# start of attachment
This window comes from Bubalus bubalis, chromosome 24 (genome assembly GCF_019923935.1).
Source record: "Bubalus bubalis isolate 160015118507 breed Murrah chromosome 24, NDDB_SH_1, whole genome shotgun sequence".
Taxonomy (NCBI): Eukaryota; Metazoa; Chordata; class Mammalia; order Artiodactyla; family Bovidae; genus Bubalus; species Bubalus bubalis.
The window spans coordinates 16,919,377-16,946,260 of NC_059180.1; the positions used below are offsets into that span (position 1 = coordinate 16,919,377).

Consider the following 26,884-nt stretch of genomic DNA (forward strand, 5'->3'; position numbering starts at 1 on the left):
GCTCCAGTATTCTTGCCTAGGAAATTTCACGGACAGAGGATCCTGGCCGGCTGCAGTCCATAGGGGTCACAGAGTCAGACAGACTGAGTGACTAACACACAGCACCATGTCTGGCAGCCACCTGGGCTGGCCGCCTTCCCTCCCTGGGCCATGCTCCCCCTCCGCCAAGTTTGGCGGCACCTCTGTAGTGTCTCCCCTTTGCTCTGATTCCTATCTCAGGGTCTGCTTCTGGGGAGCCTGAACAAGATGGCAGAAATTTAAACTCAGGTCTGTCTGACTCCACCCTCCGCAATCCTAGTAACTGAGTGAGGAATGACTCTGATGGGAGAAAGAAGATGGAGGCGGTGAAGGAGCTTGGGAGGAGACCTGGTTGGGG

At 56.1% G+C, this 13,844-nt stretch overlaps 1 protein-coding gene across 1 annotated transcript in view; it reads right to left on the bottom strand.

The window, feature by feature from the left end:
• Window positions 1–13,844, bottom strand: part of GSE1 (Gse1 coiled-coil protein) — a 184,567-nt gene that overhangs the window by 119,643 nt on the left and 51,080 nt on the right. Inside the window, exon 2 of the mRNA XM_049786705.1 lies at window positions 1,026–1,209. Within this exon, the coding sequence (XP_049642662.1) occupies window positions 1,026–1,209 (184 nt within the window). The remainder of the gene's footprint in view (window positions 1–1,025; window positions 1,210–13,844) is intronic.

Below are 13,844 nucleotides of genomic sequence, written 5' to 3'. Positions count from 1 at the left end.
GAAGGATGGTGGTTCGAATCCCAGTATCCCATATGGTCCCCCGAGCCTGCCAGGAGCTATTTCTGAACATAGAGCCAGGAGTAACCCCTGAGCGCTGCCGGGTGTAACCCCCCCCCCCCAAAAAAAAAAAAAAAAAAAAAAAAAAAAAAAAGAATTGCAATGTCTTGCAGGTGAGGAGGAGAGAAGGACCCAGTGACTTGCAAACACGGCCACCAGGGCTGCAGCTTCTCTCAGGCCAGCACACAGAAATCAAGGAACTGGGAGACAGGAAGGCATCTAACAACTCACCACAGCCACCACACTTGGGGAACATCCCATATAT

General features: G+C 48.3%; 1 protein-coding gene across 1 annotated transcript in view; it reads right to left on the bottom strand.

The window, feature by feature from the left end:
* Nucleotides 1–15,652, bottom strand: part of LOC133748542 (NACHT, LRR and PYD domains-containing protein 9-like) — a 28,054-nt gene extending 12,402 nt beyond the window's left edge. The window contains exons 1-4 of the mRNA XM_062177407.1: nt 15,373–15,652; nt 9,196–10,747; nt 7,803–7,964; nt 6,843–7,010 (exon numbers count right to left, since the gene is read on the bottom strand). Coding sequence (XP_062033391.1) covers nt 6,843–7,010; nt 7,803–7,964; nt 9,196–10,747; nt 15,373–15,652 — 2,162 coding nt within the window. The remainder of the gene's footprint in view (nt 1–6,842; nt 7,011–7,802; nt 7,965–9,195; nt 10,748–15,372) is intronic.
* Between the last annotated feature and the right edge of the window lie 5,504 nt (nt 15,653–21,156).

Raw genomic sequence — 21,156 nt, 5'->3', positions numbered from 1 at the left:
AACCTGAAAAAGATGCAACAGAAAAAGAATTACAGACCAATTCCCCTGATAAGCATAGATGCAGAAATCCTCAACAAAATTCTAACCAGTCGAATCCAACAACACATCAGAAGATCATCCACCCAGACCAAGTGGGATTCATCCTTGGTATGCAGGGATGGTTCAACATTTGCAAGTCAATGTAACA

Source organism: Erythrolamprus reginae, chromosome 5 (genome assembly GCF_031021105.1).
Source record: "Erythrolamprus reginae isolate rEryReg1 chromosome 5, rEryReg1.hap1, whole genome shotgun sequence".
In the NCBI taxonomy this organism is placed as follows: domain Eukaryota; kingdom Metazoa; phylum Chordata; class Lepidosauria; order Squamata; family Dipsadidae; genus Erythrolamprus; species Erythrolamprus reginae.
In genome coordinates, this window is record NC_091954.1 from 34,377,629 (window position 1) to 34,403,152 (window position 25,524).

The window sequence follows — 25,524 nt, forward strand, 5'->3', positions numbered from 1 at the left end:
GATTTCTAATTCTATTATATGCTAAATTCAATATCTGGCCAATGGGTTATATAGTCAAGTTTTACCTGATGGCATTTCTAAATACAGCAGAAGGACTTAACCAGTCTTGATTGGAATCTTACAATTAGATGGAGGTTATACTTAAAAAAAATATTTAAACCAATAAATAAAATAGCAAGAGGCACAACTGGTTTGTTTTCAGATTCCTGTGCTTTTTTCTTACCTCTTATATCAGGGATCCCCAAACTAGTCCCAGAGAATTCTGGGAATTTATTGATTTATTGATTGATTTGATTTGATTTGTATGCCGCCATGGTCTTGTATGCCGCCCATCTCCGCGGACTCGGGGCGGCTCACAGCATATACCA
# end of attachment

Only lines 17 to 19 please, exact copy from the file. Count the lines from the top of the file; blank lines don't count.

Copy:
AACCTGAAAAAGATGCAACAGAAAAAGAATTACAGACCAATTCCCCTGATAAGCATAGATGCAGAAATCCTCAACAAAATTCTAACCAGTCGAATCCAACAACACATCAGAAGATCATCCACCCAGACCAAGTGGGATTCATCCTTGGTATGCAGGGATGGTTCAACATTTGCAAGTCAATGTAACA

Source organism: Erythrolamprus reginae, chromosome 5 (genome assembly GCF_031021105.1).
Source record: "Erythrolamprus reginae isolate rEryReg1 chromosome 5, rEryReg1.hap1, whole genome shotgun sequence".